By Chandrama Anderson
E-mail Chandrama Anderson
About this blog: About this blog: I am a LMFT specializing in couples counseling and grief and have lived in Silicon Valley since 1969. I'm the president of Connect2 Marriage Counseling. I worked in high-tech at Apple, Stanford University, and in ... (More)
About this blog: About this blog: I am a LMFT specializing in couples counseling and grief and have lived in Silicon Valley since 1969. I'm the president of Connect2 Marriage Counseling. I worked in high-tech at Apple, Stanford University, and in Silicon Valley for 15 years before becoming a therapist. My background in high-tech is helpful in understanding local couples' dynamics and the pressures of living here. I am a wife, mom, sister, friend, author, and lifelong advocate for causes I believe in (such as marriage equality). My parents are both deceased. My son graduated culinary school and is heading toward a degree in Sociology. I enjoy reading, hiking, water fitness, movies, 49ers and Stanford football, Giants baseball, and riding a tandem bike with my husband. I love the beach and mountains; nature is my place of restoration. In my work with couples, and in this blog, I combine knowledge from many fields to bring you my best ideas, tips, tools and skills, plus book and movie reviews, and musings to help you be your genuine self, find your own voice, and have a happy and healthy relationship. Don't be surprised to hear about brain research and business skills, self-soothing techniques from all walks of life, suggestions and experiments, and anything that lights my passion for couples. (Author and Licensed Marriage and Family Therapist, Calif. Lic # MFC 45204.) (Hide)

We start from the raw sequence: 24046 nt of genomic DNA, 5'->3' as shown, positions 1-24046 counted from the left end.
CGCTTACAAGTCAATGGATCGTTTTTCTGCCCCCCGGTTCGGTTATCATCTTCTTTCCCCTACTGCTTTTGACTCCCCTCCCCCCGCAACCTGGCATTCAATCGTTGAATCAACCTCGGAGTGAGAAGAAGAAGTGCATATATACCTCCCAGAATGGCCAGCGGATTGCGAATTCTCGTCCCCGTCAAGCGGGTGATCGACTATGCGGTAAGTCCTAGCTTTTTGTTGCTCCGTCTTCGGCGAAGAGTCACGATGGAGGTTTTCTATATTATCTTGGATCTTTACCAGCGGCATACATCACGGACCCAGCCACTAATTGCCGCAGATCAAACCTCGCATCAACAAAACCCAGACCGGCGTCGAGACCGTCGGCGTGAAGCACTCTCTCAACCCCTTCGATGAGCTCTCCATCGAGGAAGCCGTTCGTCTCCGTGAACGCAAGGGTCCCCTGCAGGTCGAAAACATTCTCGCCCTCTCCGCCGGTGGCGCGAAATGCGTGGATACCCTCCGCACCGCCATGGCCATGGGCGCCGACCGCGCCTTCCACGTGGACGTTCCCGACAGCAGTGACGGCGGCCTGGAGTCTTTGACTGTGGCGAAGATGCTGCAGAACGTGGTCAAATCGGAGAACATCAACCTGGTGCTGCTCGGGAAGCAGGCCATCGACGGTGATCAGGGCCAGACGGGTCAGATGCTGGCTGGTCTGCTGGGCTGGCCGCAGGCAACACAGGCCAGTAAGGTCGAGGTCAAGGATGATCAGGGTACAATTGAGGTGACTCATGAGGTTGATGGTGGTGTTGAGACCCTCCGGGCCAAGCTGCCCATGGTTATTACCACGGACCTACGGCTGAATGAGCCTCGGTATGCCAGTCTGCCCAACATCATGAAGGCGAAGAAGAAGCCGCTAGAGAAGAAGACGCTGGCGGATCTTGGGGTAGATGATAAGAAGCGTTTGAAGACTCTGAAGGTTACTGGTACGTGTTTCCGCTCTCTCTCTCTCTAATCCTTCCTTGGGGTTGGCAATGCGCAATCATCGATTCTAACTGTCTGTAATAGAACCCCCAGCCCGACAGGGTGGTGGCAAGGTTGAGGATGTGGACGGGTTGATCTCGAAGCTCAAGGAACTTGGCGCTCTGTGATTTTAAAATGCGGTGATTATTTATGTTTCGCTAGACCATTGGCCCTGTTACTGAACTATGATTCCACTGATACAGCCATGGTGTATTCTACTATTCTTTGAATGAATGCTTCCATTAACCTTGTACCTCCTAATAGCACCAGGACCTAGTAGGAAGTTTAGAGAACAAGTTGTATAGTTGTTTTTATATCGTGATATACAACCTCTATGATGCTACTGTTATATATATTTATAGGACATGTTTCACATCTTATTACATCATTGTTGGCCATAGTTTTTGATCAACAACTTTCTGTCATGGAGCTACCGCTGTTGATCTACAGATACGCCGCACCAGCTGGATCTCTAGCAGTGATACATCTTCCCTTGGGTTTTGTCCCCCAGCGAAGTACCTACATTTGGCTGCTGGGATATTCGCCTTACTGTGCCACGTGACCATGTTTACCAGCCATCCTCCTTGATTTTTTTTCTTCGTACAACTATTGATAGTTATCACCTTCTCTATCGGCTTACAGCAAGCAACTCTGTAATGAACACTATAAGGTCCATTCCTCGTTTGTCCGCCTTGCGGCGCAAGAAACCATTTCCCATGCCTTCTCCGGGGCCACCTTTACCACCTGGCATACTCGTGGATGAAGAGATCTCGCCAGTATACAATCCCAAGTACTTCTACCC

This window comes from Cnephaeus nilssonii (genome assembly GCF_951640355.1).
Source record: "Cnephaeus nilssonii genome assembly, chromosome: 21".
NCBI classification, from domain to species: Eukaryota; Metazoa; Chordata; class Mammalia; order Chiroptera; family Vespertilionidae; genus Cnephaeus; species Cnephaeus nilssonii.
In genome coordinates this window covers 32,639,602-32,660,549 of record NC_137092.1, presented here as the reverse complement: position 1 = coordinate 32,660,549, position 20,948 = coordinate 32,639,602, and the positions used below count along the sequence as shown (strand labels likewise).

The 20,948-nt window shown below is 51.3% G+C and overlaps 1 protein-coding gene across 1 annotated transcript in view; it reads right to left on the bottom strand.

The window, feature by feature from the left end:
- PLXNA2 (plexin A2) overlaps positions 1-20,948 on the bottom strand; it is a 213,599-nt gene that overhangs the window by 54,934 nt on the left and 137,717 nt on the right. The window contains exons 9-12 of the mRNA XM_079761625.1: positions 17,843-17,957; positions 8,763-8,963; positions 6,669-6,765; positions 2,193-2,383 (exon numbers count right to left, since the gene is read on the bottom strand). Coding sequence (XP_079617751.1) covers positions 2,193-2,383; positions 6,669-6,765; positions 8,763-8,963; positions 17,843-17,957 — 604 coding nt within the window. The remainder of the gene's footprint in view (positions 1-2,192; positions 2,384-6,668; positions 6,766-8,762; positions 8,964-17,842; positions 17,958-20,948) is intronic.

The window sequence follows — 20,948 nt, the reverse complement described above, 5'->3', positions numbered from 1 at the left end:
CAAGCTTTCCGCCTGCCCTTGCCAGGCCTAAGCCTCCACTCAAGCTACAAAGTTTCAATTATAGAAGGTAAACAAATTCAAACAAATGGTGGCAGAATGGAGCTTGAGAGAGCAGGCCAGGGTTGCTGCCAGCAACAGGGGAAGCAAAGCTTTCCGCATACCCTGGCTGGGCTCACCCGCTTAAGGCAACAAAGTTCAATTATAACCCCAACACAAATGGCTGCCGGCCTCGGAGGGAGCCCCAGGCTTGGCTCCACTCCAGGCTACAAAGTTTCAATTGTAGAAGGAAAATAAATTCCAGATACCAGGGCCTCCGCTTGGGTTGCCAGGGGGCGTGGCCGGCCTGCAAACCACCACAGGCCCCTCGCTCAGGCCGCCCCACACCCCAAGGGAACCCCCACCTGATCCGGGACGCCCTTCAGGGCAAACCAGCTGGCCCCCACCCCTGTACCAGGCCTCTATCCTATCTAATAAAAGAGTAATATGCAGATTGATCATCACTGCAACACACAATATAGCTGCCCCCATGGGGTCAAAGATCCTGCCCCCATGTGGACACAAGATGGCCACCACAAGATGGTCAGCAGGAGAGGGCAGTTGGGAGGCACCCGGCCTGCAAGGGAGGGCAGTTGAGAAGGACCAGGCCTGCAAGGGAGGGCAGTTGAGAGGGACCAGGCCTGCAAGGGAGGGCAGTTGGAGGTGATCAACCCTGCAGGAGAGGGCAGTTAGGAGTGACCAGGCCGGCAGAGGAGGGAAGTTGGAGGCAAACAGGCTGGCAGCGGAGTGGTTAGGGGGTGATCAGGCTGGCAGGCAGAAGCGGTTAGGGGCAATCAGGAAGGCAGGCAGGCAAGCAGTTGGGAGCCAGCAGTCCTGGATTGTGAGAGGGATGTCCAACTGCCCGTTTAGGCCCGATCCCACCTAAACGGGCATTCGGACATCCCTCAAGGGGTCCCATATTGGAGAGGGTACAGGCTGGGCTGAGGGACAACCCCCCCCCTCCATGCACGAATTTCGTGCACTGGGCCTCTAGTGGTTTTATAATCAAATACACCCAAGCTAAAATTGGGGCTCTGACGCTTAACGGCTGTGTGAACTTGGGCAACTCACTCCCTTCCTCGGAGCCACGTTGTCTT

View all posts from Chandrama Anderson
As I approach the one-year anniversary of my mother-in-law's death, I also got great news about my husband. He is five years post-cancer and has a clean bill of health.
He went yesterday for the last throat scope (no, you don't want the details). He had tonsil cancer that had spread to the lymph nodes. The treatment was brutal (including a feeding tube, among other things), but effective.
I know that as I write about my joy at his outcome, there are many of you out there suffering in one way or another
As I think about this juxtaposition of joy and suffering, in certain ways, they seem a double-edged sword.
Our suffering cracks us open and reveals parts of ourselves we may not have known before. I am aware that my ability to feel joy is in direct proportion to the suffering I have experienced. And as we come through our struggles, they are our successes.
True, too, for the suffering of marriage “illness.” If you have gone in different trajectories, fight often, have lost intimacy, sex, or comfort, then recovering this “illness” leads to joy.
Your suffering is real, and the stress that goes with it threatens your health and well-being.
Figure out one thing you do that prevents your partner from caring for you as you want and need, and take action in yourself to make that better – not perfect.
I know it's only human to want it to be the other person that has to make a change. And it’s likely true, as well. Yet the only person we have the ability to change is ourselves.